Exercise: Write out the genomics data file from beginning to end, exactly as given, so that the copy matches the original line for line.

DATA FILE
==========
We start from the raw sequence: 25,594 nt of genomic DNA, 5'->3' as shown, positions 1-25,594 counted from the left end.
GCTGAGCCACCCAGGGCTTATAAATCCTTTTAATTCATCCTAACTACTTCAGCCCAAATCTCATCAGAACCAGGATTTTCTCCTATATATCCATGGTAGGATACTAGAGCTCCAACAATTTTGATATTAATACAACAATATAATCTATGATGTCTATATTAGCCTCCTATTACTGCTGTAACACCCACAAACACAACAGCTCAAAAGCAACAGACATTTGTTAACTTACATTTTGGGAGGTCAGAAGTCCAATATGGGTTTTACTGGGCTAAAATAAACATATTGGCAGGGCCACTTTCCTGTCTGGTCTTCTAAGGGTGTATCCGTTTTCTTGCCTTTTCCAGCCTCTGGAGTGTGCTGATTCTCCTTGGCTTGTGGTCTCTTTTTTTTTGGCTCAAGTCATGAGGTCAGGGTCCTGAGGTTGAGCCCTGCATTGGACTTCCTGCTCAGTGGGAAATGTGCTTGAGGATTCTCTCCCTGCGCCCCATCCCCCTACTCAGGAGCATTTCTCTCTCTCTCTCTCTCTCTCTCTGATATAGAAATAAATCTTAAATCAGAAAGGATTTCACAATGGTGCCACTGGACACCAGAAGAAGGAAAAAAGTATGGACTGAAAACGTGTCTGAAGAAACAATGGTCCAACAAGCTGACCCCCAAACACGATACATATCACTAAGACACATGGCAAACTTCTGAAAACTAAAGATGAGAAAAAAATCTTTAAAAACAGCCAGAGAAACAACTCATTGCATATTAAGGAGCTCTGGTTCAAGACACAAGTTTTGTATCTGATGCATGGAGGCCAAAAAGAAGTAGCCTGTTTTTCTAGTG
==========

We start from the raw sequence: 25,594 nt of genomic DNA, 5'->3' as shown, positions 1-25,594 counted from the left end.
GCTGAGCCACCCAGGGCTTATAAATCCTTTTAATTCATCCTAACTACTTCAGCCCAAATCTCATCAGAACCAGGATTTTCTCCTATATATCCATGGTAGGATACTAGAGCTCCAACAATTTTGATATTAATACAACAATATAATCTATGATGTCTATATTAGCCTCCTATTACTGCTGTAACACCCACAAACACAACAGCTCAAAAGCAACAGACATTTGTTAACTTACATTTTGGGAGGTCAGAAGTCCAATATGGGTTTTACTGGGCTAAAATAAACATATTGGCAGGGCCACTTTCCTGTCTGGTCTTCTAAGGGTGTATCCGTTTTCTTGCCTTTTCCAGCCTCTGGAGTGTGCTGATTCTCCTTGGCTTGTGGTCTCTTTTTTTTTGGCTCAAGTCATGAGGTCAGGGTCCTGAGGTTGAGCCCTGCATTGGACTTCCTGCTCAGTGGGAAATGTGCTTGAGGATTCTCTCCCTGCGCCCCATCCCCCTACTCAGGAGCATTTCTCTCTCTCTCTCTCTCTCTCTCTGATATAGAAATAAATCTTAAATCAGAAAGGATTTCACAATGGTGCCACTGGACACCAGAAGAAGGAAAAAAGTATGGACTGAAAACGTGTCTGAAGAAACAATGGTCCAACAAGCTGACCCCCAAACACGATACATATCACTAAGACACATGGCAAACTTCTGAAAACTAAAGATGAGAAAAAAATCTTTAAAAACAGCCAGAGAAACAACTCATTGCATATTAAGGAGCTCTGGTTCAAGACACAAGTTTTGTATCTGATGCATGGAGGCCAAAAAGAAGTAGCCTGTTTTTCTAGTG